At night, just in case drivers forget what car they're piloting, V-8 GT trims include flood lights emitting from side-mirror projecting the galloping Mustang logo on the ground below. Strap-like door handles mimic the body's color hue. Both side doors retain a seemingly lighter weight, helping ease the closing process when seated in cozy front buckets. My over 50, six-foot plus frame slipped in and out with relative ease.

These diminutive aerodynamic mirrors include secondary blinker bands, helping alert those sharing the road of near-future lane changes. Our GT tester provided two more amber blinkers, built into sliver-like hood vents (new for 2016) visible to the crew when darkness shrouds the driving experience.

Honeycomb filler resides inside the elongated hexagon front grille along with the galloping horse logo in place of the Blue Oval usually adorning other Dearborn Michigan-based vehicles.

Our V-8 enhanced GT tester checked in at $36,900. A blinding triple yellow tri-coat exterior paint ($495 extra) contrasted effectively with the jet black interior. Other options included: upgraded Shaker-brand 12-speaker stereo ($1,795), anti-theft system ($395), GT Performance package ($2,690), voice-activated navigation ($795) and leather-trimmed seats ($395). The bottom line added up to $43,765 with $900 destination charge.

The lowest-priced 2016 Mustang, a V-6 hard top with 6-speed manual checks in at $24,145. By comparison a 2016 two-door Dodge Charger starts at $27,995 (Challenger adorns four-doors in 2016).

Inside, sporty front buckets include thick side bolsters and back contours hugging riders during spirited maneuvers; not a soft, cushy billowy experience. Power seats move north and south to meet driver's individual preferences. A newly implemented independent rear suspension and a stiffer chassis beef up cornering characteristics. Small rear side windows contribute to blind-spot issues when changing lanes.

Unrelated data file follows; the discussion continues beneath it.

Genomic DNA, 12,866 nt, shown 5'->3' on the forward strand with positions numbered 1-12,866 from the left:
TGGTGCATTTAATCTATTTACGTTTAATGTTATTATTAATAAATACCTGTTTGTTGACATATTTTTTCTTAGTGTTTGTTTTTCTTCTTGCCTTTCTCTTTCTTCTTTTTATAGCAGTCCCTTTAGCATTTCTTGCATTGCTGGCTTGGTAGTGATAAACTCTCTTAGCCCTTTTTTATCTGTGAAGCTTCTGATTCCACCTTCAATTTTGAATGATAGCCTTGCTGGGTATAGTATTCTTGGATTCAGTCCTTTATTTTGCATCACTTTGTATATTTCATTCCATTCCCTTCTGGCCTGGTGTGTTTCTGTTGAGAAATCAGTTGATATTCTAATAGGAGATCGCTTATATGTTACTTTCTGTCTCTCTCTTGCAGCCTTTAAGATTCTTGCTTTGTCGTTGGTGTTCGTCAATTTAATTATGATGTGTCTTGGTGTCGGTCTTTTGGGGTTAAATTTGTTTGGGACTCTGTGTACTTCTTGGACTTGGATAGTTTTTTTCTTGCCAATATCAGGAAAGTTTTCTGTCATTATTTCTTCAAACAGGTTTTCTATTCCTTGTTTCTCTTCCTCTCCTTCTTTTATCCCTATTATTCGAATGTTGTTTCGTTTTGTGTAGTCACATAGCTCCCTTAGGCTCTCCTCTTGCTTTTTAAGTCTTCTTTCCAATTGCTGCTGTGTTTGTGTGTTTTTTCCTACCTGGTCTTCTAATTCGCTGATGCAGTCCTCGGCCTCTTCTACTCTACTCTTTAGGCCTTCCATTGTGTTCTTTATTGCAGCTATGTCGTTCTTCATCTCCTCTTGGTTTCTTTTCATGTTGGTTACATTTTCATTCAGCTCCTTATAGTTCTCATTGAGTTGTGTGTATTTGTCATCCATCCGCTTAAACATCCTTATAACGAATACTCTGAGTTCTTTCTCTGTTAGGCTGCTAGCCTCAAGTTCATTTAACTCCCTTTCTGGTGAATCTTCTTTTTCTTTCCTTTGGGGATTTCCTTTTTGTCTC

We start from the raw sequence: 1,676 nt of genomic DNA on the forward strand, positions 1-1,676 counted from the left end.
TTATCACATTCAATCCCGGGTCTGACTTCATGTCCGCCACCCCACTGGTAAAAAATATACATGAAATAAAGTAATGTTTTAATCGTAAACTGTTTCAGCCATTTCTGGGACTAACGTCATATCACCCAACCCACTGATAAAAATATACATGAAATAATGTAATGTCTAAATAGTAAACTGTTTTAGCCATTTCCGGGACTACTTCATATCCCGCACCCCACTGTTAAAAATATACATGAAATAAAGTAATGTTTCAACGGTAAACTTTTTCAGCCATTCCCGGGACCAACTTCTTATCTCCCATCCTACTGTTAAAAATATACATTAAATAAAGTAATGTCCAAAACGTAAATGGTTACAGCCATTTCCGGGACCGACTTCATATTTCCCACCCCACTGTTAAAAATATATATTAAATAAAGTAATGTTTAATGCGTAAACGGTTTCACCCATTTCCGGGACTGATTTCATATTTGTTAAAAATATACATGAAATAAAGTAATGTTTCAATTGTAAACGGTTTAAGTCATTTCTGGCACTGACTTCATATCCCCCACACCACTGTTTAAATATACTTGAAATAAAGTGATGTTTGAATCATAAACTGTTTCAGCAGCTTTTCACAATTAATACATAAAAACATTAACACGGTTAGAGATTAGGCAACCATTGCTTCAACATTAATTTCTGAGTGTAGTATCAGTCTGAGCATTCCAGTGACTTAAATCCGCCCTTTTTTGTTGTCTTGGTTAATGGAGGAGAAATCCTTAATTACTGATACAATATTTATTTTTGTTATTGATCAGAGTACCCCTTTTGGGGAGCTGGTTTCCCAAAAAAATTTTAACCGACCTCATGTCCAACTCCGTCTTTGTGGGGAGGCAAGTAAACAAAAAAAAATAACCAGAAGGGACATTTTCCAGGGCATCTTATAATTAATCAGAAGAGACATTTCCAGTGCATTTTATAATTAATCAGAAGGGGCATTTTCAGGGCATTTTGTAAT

While Mustang's 5.0-liter V-8 provided plenty of right-foot enticement, the overbearing engine rumble from 1964.5 (at least to a five-year-old's ear) is greatly tamed, allowing sensible conversations without resorting to a shouting competition. A recently tested Dodge Challenger rumbled with slightly more interior engine sound effects.

While promoted as a four seater, this conservative estimate remains a stretch. While never known for leg friendly row-two confines, even Duchess the 20-pound grey Schnauzer had suspensions upon entering. The triangular static rear windows prevent powering (or paw-ering) down for extensive neck craning to bask in nose-friendly summer fragrances. Bottom line, Mustang remains a friendly two seater.

Ford finally relented, and put 'MyFord Touch' infotainment/connectivity system out of touch, updating the experience with SYNC 3 and its friendlier in-dash color touch screen.Great to reunite once again with a large dials controlling audio volume and station selections. The 1964's optional in-dash push-button AM radio incorporated superior human/tech interface when contrasted with 'MyFord Touch'.